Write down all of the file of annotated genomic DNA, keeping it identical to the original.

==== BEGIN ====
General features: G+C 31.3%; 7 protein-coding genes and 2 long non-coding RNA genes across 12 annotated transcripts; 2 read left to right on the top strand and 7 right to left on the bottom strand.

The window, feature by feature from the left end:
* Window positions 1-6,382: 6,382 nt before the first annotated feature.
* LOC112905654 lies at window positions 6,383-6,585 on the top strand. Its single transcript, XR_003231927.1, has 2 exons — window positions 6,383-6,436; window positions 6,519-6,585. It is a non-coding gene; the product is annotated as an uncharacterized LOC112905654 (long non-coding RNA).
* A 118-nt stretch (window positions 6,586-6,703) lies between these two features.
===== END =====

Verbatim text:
General features: G+C 31.3%; 7 protein-coding genes and 2 long non-coding RNA genes across 12 annotated transcripts; 2 read left to right on the top strand and 7 right to left on the bottom strand.

The window, feature by feature from the left end:
* Window positions 1-6,382: 6,382 nt before the first annotated feature.
* LOC112905654 lies at window positions 6,383-6,585 on the top strand. Its single transcript, XR_003231927.1, has 2 exons — window positions 6,383-6,436; window positions 6,519-6,585. It is a non-coding gene; the product is annotated as an uncharacterized LOC112905654 (long non-coding RNA).
* A 118-nt stretch (window positions 6,586-6,703) lies between these two features.